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dc.contributor.authorBryant, Aubrey
dc.date.accessioned2018-02-12T17:19:34Z
dc.date.available2018-02-12T17:19:34Z
dc.date.issued2018-02-12
dc.date.submitted17-JAN-2018 05:45PM
dc.identifier.urihttp://hdl.handle.net/10675.2/621723
dc.descriptionPresentation given at the 19th Annual Phi Kappa Phi Student Research and Fine Arts Conferenceen
dc.description.abstractIn the kitchen, every cook can start with the same ingredients and end with a different result based on the recipe used. However, without cooking a hundred dishes, how can you tell which recipe is best? This problem of how to compare 'recipes' can be used to imagine the need for testing vulnerabilities in cybersecurity. In the field of cybersecurity, professionals use graphical models called attack trees to determine all the possible attacks on a particular system. These trees are basically recipes, or series of steps to gain a desired result. But they cannot be tested and compared by trial, so instead we need to use more abstract reasoning to weed outduplicates, compare prevention strategies and cost, and many other useful tasks. We are trying to translate the graphical models of attack trees into a mathematical model called POMSETs (partially-ordered multisets), in which each step in the recipe becomes a member of the POMSET. We then use several POMSET operators to build recipes with the proper ordering of steps. In doing this, we hope to be able to use these POMSET tools to better understand and compare the complex recipes that are attack trees.
dc.subjectattack treesen
dc.subjectPOMSETsen
dc.subjectcybersecurityen
dc.titleThe Mathematical Structure of Attack Treesen
dc.typeOral Presentationen
dc.contributor.departmentSchool of Computer and Cyber Sciencesen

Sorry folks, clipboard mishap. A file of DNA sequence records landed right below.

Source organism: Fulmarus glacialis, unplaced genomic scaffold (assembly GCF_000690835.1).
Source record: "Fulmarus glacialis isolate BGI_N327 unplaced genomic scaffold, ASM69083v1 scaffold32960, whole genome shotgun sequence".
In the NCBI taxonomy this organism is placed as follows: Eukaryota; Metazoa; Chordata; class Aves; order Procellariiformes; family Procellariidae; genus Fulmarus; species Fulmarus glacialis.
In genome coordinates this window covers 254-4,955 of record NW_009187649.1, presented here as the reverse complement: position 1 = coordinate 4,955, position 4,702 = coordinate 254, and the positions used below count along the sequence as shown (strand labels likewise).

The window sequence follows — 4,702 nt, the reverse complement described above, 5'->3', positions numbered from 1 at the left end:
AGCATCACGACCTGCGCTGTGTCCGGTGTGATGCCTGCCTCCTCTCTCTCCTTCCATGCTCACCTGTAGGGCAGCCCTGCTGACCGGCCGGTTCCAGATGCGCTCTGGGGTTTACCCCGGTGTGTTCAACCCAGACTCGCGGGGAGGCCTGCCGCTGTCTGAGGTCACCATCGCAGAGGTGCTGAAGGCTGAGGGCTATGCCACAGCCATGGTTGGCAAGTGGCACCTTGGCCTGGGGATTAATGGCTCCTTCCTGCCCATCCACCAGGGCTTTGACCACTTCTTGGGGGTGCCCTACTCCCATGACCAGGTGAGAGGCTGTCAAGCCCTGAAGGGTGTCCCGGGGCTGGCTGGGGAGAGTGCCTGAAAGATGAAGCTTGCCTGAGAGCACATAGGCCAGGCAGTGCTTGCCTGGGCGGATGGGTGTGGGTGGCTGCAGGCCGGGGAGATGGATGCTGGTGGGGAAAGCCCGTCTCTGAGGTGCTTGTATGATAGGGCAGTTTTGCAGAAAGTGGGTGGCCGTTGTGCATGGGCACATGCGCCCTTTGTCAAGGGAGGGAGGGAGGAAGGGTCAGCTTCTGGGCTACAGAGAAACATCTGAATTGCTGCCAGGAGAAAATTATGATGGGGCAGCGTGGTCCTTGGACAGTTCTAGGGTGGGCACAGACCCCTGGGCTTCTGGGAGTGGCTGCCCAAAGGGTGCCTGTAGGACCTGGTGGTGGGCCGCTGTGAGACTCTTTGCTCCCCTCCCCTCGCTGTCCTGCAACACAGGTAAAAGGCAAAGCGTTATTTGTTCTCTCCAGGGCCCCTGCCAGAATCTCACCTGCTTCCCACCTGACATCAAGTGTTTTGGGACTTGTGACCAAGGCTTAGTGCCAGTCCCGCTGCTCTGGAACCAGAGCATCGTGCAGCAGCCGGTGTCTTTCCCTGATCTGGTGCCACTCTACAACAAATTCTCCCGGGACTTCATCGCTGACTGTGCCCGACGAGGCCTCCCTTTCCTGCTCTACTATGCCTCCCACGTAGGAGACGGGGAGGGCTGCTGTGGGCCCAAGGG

dc.contributor.sponsorEades, Harleyen
dc.contributor.sponsorSchool of Computer and Cyber Sciencesen
dc.contributor.affiliationAugusta Universityen
refterms.dateFOA2019-04-10T08:42:22Z
html.description.abstractIn the kitchen, every cook can start with the same ingredients and end with a different result based on the recipe used. However, without cooking a hundred dishes, how can you tell which recipe is best? This problem of how to compare 'recipes' can be used to imagine the need for testing vulnerabilities in cybersecurity. In the field of cybersecurity, professionals use graphical models called attack trees to determine all the possible attacks on a particular system. These trees are basically recipes, or series of steps to gain a desired result. But they cannot be tested and compared by trial, so instead we need to use more abstract reasoning to weed outduplicates, compare prevention strategies and cost, and many other useful tasks. We are trying to translate the graphical models of attack trees into a mathematical model called POMSETs (partially-ordered multisets), in which each step in the recipe becomes a member of the POMSET. We then use several POMSET operators to build recipes with the proper ordering of steps. In doing this, we hope to be able to use these POMSET tools to better understand and compare the complex recipes that are attack trees.


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